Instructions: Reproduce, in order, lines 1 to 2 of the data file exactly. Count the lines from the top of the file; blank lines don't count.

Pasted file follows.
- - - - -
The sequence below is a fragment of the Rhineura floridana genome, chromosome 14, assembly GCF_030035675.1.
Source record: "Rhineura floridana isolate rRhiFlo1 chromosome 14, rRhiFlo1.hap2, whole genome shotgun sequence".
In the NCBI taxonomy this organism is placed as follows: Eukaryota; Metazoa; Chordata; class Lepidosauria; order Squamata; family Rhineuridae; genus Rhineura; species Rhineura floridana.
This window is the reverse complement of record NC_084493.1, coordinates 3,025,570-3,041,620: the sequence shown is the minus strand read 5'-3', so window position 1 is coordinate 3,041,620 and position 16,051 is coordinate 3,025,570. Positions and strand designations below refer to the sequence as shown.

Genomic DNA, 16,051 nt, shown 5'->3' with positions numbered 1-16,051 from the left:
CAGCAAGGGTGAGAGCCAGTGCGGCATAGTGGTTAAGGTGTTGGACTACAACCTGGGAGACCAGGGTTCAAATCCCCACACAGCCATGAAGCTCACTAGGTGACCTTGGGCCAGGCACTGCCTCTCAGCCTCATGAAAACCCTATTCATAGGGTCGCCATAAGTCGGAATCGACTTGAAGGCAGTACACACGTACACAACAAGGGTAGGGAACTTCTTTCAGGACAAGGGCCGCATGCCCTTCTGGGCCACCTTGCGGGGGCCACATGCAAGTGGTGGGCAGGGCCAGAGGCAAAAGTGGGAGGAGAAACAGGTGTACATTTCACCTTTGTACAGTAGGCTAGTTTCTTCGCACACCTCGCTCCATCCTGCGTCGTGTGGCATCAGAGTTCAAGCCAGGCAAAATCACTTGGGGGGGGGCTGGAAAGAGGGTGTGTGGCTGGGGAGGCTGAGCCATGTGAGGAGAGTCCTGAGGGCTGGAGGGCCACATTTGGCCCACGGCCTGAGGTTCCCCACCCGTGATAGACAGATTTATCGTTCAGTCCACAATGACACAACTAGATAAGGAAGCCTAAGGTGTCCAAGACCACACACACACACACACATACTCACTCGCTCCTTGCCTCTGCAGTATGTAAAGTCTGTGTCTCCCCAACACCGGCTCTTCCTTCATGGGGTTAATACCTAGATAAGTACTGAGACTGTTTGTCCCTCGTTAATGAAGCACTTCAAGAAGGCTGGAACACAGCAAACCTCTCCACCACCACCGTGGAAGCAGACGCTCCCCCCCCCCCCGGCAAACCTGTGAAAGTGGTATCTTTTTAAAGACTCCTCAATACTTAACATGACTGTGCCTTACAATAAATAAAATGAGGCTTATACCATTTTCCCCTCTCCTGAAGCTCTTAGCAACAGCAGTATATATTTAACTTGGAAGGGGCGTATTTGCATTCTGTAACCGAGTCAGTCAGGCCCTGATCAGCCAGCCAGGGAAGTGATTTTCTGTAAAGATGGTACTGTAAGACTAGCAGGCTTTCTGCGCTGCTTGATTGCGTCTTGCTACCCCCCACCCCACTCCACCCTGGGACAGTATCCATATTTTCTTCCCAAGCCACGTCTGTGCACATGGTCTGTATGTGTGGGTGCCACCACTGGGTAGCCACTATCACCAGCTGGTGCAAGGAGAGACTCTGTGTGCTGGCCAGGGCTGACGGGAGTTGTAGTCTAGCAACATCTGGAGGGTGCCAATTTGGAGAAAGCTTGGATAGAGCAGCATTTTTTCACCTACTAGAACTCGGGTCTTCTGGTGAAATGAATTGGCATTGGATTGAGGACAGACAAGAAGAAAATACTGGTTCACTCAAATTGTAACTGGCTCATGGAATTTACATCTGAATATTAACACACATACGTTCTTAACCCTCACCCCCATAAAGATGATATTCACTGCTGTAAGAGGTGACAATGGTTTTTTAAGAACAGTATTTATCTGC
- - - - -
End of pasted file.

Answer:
The sequence below is a fragment of the Rhineura floridana genome, chromosome 14, assembly GCF_030035675.1.
Source record: "Rhineura floridana isolate rRhiFlo1 chromosome 14, rRhiFlo1.hap2, whole genome shotgun sequence".